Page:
Does growth matter?

Just saw this piece on Techcrunch regarding the relative stability of del.icio.us, and it raises an interesting question:

Does every product or service always have to “grow” in order to be considered successful? And why?

I think it may be primarily an influence of the stock market investment model that drives a lot of tech companies, but is that the only way to measure things?

Del.icio.us is a good example of a service that has always done what it does well, and (unless I’m missing something) is still just as useful today as it was when it came out. The drive to “improve” by adding features just for the sake of showing progress is not always wise, especially for a simple system with a clearly defined scope like this one.

There has been a lot of talk about the 2.0 version, but I’ve never really read any of it, or cared about the delays, because the current version works just fine for me.

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3 Responses to Does growth matter?

  1. JB says:

    Oh, yeah – another case in point: Flickr Video.

    I’m not going to join the campaign against it or anything, because I’m not that strongly opposed to it, it’s just that they’ve already won in the photo management market, and there is already another winner (as well as plenty of good competition) in the personal video sharing market – why bother?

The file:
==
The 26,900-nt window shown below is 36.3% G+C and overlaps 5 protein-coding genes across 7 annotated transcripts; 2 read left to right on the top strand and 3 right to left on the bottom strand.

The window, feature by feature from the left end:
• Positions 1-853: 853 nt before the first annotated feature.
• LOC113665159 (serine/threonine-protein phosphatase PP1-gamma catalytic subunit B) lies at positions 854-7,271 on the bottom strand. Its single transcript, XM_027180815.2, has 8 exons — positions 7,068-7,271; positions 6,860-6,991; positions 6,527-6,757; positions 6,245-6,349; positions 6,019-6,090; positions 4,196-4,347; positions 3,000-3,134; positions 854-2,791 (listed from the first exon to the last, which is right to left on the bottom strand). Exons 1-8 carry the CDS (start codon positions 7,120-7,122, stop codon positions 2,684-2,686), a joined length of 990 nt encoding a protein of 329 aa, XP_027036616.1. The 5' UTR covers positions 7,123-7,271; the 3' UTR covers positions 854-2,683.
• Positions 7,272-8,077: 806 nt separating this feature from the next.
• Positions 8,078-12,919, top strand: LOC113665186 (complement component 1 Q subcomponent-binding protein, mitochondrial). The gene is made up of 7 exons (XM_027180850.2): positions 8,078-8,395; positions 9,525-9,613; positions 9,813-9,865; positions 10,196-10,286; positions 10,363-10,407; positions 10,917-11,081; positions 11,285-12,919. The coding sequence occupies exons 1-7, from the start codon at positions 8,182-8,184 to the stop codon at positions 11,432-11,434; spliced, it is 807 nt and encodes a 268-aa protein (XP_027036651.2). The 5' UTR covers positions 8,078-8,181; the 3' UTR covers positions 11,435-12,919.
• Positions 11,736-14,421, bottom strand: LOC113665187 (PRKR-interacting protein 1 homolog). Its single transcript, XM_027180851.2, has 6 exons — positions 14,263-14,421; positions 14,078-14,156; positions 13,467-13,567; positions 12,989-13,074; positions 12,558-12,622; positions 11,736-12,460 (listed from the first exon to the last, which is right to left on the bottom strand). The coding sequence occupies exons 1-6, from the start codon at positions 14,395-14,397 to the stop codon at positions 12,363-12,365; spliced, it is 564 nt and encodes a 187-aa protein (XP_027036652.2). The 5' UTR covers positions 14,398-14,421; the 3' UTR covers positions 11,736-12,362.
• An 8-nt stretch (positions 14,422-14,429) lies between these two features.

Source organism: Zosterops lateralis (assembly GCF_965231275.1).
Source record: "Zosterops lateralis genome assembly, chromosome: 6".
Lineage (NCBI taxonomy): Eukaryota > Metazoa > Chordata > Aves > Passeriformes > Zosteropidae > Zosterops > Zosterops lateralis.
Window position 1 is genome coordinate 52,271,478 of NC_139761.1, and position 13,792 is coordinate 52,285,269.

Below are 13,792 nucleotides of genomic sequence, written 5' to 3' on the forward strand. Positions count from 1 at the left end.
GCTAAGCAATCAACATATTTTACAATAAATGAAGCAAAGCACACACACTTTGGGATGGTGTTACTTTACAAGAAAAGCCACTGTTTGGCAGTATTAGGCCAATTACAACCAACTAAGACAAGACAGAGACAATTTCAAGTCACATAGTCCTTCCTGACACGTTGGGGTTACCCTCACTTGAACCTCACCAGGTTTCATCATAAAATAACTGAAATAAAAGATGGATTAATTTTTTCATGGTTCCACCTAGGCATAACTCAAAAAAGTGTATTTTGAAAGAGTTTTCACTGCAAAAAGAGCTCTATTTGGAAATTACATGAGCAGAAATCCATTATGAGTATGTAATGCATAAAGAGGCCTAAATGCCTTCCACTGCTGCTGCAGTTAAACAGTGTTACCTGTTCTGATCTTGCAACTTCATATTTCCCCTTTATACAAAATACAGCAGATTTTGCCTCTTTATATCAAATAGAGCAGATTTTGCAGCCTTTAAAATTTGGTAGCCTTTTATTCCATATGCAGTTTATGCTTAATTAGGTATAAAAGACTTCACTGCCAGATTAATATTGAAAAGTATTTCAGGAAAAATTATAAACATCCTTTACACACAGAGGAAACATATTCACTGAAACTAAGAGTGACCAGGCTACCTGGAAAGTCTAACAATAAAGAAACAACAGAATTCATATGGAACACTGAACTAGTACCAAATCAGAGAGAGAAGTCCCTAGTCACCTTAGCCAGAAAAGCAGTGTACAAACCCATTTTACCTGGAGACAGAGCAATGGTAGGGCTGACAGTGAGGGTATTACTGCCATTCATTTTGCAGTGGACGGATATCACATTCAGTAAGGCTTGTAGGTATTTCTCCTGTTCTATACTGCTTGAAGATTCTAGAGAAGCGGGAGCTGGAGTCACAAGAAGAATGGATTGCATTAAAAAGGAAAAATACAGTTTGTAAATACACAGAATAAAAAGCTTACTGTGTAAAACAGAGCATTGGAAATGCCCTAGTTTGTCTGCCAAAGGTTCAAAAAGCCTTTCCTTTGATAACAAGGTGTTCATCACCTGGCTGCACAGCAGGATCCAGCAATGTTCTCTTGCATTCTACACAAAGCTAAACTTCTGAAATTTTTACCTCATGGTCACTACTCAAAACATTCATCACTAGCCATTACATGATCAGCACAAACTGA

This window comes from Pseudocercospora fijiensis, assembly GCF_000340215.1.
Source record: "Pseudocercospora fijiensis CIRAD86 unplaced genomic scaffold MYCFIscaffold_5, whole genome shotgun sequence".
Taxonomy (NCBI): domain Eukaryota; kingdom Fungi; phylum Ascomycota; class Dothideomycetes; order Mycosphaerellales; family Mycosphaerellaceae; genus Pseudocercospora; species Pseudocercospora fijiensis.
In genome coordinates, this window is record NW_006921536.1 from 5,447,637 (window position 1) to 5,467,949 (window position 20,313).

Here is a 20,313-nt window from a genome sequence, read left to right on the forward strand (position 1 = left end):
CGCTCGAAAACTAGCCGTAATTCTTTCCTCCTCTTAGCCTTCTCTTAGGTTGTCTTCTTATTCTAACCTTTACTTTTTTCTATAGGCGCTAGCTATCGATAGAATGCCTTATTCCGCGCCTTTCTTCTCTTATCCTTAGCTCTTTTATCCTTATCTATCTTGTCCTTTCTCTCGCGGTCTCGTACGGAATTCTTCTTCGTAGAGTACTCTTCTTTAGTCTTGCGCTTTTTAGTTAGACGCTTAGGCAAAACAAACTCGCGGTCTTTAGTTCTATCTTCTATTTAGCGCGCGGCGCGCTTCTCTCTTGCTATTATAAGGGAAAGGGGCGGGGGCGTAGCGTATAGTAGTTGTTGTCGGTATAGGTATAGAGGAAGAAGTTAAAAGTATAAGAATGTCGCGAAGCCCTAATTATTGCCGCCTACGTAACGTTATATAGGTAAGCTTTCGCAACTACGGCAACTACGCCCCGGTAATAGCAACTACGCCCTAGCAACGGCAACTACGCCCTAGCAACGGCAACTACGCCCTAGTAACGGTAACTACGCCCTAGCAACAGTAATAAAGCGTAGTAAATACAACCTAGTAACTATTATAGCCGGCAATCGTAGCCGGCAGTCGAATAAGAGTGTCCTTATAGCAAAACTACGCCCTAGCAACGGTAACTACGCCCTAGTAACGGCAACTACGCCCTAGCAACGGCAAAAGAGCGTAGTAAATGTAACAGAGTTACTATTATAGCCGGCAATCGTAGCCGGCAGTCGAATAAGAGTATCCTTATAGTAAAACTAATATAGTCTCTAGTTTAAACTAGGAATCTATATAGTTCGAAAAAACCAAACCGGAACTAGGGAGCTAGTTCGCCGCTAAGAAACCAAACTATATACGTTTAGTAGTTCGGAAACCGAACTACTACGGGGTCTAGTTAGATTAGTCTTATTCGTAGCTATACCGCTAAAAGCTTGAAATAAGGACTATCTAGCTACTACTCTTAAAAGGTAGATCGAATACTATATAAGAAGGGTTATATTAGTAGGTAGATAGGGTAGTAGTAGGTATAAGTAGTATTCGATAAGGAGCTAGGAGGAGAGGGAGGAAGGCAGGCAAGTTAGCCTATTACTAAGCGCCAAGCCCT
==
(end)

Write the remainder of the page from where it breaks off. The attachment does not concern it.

2. Dan says:

    Sorry but people want to see more core features and by producing what people want you get growth.

    flickr video is a bad example because flickr users prefer video 2:1.

  3. JB says:

    So, what core features are “missing” from del.icio.us that people are really dying to get in a 2.0 version? I can’t think of any.

    I get what you’re saying, but at the same time there’s a balance between adding new features and the clutter and loss of focus that comes along with it.

    I think the Flickr thing is a great example. Before they released it, who was really asking for video support in Flickr? Very few people, I would guess, since that market is already well served.

    I certainly understand (and can speculate further) on why they did it, and now that they have I’m sure some people will embrace it and enjoy it, but I wonder how many of those people will appreciate the end result in loss of focus and progress on the core service?

    Of course, most users probably wouldn’t directly correlate the two, but I know you’ve specifically complained that Flickr has stagnated. I can only see that getting worse (in terms of the photo features) with adding more stuff into the mix.

    Of course, this is all my opinion, and we’ll see how it ends up turning out. I just think that for these two services in particular, Yahoo is just acting out of desperation to show progress somewhere, rather than in response to real user demand.

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